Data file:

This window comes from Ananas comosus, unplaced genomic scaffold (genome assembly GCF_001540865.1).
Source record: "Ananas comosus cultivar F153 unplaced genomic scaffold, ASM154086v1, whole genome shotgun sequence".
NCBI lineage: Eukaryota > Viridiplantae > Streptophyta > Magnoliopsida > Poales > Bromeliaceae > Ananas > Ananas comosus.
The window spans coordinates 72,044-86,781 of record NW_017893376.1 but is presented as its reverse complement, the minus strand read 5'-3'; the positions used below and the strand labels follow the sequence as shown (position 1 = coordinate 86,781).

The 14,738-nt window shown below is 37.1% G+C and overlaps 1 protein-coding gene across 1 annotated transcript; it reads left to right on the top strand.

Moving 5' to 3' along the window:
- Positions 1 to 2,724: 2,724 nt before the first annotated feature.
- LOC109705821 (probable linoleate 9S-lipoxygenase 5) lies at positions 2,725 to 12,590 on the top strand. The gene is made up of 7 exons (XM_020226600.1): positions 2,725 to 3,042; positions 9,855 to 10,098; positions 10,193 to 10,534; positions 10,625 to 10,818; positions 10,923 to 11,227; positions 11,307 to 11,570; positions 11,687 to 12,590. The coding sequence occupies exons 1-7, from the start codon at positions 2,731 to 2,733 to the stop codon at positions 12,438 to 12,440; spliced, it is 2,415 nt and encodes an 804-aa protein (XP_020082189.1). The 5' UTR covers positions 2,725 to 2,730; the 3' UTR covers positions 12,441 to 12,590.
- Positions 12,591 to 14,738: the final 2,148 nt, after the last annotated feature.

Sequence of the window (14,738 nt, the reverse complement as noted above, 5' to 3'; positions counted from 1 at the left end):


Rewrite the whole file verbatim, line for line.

This window comes from Ananas comosus, unplaced genomic scaffold (genome assembly GCF_001540865.1).
Source record: "Ananas comosus cultivar F153 unplaced genomic scaffold, ASM154086v1, whole genome shotgun sequence".
NCBI lineage: Eukaryota > Viridiplantae > Streptophyta > Magnoliopsida > Poales > Bromeliaceae > Ananas > Ananas comosus.
The window spans coordinates 72,044-86,781 of record NW_017893376.1 but is presented as its reverse complement, the minus strand read 5'-3'; the positions used below and the strand labels follow the sequence as shown (position 1 = coordinate 86,781).

The 14,738-nt window shown below is 37.1% G+C and overlaps 1 protein-coding gene across 1 annotated transcript; it reads left to right on the top strand.

Moving 5' to 3' along the window:
- Positions 1 to 2,724: 2,724 nt before the first annotated feature.
- LOC109705821 (probable linoleate 9S-lipoxygenase 5) lies at positions 2,725 to 12,590 on the top strand. The gene is made up of 7 exons (XM_020226600.1): positions 2,725 to 3,042; positions 9,855 to 10,098; positions 10,193 to 10,534; positions 10,625 to 10,818; positions 10,923 to 11,227; positions 11,307 to 11,570; positions 11,687 to 12,590. The coding sequence occupies exons 1-7, from the start codon at positions 2,731 to 2,733 to the stop codon at positions 12,438 to 12,440; spliced, it is 2,415 nt and encodes an 804-aa protein (XP_020082189.1). The 5' UTR covers positions 2,725 to 2,730; the 3' UTR covers positions 12,441 to 12,590.
- Positions 12,591 to 14,738: the final 2,148 nt, after the last annotated feature.

Sequence of the window (14,738 nt, the reverse complement as noted above, 5' to 3'; positions counted from 1 at the left end):